I think a better word for D would’ve been extrovert. I mean not every gay man is throwing white leather shoes on with a loud pink stripe tie, or tweeting naked torso shots of themselves on the beach to a predominantly male readership.

  106. Might I just question option B.?
    “Timeless Trad” is a mighty fine thing, but it isn’t currently sold in the main by the outfitters listed. Certainly they have items from which one may pick and choose, but I would be reluctant to identify with them on the whole, being a “Timeless Trad” myself.
    So I shall take the name “Timeless Trad” and shall say that the inspiration of the heyday, and not many current offerings, direct my personal style.
    An enjoyable poll.
    I’m opting for a combination of A & B. I am Welsh, never English, and a mature student doing my second degree for fun. I enjoy custom clothing.

  107. Straight Arrow | December 30, 2017 at 9:22 am |

    “It’s possible you are gay”

    An accurate representation of the way that many straight men would react to style “D”.

  108. Somebody’s a D


    Sorry. Merry Kwanza everybody.

  109. I’m an F since I don’t own anything Ivy Style, I think, and can’t afford Brooks Brothers anyways at the moment. Ideally, I’d be a combination of B and C. But I’m making that a kind of ongoing project for the year, since my cheap clothes are starting to fall apart anyways. Might as well replace them with something that will last.

  110. Possible material there for a post, Matt. Send me a message if you want to brainstorm it.

    We have something similar coming up about a guy who wants to build a full Ivy wardrobe of 50 pieces and wants to know what to get.

  111. Being a true ‘A’ in 2017-18, would require the wearer to border on walking around in historical costume at this point.

    It may be a sad, but it is true.

  112. Still a solid “B”. At Christmas dinner, a seven year old grandson of my sister in law saw my battered Hanna Hat, and asked me for it. I couldn’t resist, and gave it to him. Earlier this fall, I bought a Jonathan Richards walker hat from J. Peterman. (Yes, there is a J. Peterman catalog.) So, I don’t have to go hatless.

    I hated to see the Hanna go, but if it furthers the Ivy cause, fine.

    Sis told me yesterday, the kid just loves the hat.

    Happy New Year to All!

  113. At Christmas dinner, every lady there hugged and/or kissed me. One young lady, in her early 30’s, graduating from medical school this coming May, told me how nice I looked.

    A blazer, khakis, OCBD, and a bow tie, among slobs, goes a long way. OR, it’s just my being old. Everybody loves old guys, except their wives.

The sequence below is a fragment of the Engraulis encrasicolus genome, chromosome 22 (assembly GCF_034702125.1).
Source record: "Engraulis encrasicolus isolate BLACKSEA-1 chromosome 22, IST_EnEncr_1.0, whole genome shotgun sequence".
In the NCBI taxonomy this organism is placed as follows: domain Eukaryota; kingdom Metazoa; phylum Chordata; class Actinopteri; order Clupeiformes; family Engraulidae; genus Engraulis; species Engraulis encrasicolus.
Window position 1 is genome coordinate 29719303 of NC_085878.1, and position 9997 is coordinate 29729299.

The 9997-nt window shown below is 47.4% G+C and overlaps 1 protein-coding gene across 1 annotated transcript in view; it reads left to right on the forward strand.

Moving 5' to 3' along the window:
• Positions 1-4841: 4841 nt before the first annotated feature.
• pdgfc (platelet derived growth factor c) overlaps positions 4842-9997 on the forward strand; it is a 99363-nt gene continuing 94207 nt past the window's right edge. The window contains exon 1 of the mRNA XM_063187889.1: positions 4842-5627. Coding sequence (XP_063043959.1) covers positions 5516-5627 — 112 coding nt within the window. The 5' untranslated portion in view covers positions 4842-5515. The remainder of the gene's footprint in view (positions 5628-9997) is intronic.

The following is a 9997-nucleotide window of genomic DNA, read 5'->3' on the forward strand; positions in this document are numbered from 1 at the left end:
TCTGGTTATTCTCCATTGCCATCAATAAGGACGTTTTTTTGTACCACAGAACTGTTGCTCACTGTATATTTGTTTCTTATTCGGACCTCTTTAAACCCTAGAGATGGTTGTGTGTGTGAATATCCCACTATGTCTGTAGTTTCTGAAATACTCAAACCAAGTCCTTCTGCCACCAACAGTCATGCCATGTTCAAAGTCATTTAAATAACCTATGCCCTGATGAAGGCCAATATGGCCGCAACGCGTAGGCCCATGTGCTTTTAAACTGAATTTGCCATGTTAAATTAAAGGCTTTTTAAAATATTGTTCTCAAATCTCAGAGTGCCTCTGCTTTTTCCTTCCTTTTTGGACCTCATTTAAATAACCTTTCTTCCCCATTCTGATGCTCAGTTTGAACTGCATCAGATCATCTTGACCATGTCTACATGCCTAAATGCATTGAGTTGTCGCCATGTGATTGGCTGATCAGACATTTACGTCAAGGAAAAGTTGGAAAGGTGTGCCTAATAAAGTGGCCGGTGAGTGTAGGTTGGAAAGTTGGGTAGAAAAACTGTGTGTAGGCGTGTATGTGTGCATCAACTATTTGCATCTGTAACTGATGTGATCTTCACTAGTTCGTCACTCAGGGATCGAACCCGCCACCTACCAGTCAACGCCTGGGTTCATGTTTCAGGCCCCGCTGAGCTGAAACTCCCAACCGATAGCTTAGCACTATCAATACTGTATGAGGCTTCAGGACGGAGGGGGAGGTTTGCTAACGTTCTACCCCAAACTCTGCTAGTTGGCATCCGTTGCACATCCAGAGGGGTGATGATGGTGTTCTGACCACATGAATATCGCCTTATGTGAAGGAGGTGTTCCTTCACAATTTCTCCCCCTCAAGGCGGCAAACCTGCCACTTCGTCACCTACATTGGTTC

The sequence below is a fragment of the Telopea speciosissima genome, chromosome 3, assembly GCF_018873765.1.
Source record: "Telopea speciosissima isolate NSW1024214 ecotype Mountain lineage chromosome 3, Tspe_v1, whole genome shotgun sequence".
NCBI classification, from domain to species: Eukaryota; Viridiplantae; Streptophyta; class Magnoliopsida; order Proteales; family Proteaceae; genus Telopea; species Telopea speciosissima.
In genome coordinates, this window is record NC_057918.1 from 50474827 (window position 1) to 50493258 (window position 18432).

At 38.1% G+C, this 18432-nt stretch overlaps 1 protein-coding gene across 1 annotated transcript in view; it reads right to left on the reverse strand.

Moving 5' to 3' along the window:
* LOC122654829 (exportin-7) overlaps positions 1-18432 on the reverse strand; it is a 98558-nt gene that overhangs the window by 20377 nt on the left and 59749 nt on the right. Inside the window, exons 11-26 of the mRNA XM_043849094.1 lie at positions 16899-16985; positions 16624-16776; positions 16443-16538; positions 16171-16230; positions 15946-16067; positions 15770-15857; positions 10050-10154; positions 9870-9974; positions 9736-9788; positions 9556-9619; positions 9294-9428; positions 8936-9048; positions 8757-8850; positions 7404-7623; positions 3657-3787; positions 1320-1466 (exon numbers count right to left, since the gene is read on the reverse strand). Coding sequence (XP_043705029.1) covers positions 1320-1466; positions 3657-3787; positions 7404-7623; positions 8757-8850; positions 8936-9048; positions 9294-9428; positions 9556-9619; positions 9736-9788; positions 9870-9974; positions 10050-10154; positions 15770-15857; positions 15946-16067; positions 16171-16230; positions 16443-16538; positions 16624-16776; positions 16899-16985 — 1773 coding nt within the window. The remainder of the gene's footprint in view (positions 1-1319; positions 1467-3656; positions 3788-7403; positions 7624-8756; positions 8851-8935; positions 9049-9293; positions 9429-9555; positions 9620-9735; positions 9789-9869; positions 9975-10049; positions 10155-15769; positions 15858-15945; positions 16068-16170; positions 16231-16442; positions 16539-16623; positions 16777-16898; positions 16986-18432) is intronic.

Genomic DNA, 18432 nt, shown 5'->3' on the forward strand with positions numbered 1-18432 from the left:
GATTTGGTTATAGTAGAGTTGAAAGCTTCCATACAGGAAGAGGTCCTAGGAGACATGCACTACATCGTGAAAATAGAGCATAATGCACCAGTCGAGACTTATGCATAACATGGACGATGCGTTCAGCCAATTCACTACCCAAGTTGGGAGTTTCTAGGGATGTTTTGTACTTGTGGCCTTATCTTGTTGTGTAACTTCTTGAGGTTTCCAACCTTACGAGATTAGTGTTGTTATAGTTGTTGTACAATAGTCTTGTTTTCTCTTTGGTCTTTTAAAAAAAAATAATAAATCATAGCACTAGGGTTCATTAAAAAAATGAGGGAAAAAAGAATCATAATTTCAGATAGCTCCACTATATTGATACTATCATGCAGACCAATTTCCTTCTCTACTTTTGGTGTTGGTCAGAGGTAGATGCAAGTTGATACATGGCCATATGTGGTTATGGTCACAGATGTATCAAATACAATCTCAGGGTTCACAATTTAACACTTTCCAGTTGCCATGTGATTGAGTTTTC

114. Charlottesville | January 2, 2018 at 1:08 pm |

    I am a B, with some A and C bleeding in at the edges. Mostly I can be found in 3/2 sack suits and sport coats from Brooks and Press, and I probably wear AE long-wings about as often as I wear tassel or penny loafers. However, today I’m wearing a brown tweed suit that I bought at the Polo flagship on Madison around 2000 or so. It’s a 3 button, but is darted and has double vents so looks more or less English, especially along with suede cap-toed brogues and an ancient madder tie. It is my warmest suit and the temp this morning was 6 degrees here. I see flannels, cords and tweed sport coats in my future until it warms up a bit, and then I will throw some suits back into the mix. While I started shopping regularly at Brooks in the mid 80s, and at Press a few years later when their Washington, DC store opened, I find that most of what I bought then could pass for heyday staples, give or take an inch or so in button placement and similar details. I would not consider it costume quite, but I think it could look a little forced on someone in his 20s. That being said, I have been downsizing my closet a bit, and find my friends in their early 30s to be eager recipients of the old sack sport coats.

  115. I’m E and also not afraid of color.

  116. zoinks_Sc00b | January 6, 2018 at 12:22 am |

    I would like to be MORE A or B. I live in Buffalo and love O’Connell’s. My usual outfit is Brooks OCBD, O’Connell’s shetland, Barbour Northumbria, Bill’s M2 (love the M1 though, so comfortable), Bean Boots, Oliver People’s horn rims. My ideal outfit would be Harris tweed sportcoat, knit or repp tie, OCBD, khakis, and burgundy weejuns. Maybe I’m a wimp, but my fiancee already hates the way I dress and the SC-tie combination would be putting it over top. Her ideal outfit for me would be an untucked fish hippie t-shirt, slim fit jeans, nike sneakers, and an unshaven face. Also Buffalo is, to put it nicely, not terribly cultured. If you aren’t wearing jeans, have a beard, driving a truck, 20 lbs overweight (because you’re a powerlifter!) and don’t know the names of the Bills’ secondary by heart…you are gay. But there will be a day when I say “Damn you all to hell!” and wear my tweeds and blazers everyday.

  117. Rene Lebenthal | January 19, 2018 at 4:31 am |

    Definitely E, with an italian twist

  118. I’m mostly B.

  119. I am a B definitely. But I am not from the South but the Northeast

  120. I love the Preppy look.Alwas wear crewneck sweater,faded jeans or khakis,white socks and burgundy Weejun penny loafers with pennies.Weejuns turn me on .Love the Weejuns made in Maine.Looking to sell or swap sz 13D Weejuns.Like going to the Townhouse on E 58th St. in NYC Thanks

Comments are closed.